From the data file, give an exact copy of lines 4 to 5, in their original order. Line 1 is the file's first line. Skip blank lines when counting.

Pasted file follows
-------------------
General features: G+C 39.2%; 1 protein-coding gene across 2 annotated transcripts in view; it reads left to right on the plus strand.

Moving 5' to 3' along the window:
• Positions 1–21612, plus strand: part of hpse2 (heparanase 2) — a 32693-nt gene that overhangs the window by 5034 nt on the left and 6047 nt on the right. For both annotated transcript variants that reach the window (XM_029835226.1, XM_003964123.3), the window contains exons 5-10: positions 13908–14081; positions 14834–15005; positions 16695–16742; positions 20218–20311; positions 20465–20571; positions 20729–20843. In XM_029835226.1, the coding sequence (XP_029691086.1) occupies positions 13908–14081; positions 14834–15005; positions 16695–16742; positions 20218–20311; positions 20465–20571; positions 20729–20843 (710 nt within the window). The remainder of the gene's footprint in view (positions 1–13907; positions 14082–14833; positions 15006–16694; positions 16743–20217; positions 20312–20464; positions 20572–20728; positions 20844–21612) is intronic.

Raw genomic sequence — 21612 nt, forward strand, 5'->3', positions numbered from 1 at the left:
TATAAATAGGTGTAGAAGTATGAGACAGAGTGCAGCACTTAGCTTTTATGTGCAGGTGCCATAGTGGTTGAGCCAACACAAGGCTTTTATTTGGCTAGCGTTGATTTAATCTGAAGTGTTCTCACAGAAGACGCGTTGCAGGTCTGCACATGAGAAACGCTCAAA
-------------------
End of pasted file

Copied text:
Raw genomic sequence — 21612 nt, forward strand, 5'->3', positions numbered from 1 at the left:
TATAAATAGGTGTAGAAGTATGAGACAGAGTGCAGCACTTAGCTTTTATGTGCAGGTGCCATAGTGGTTGAGCCAACACAAGGCTTTTATTTGGCTAGCGTTGATTTAATCTGAAGTGTTCTCACAGAAGACGCGTTGCAGGTCTGCACATGAGAAACGCTCAAA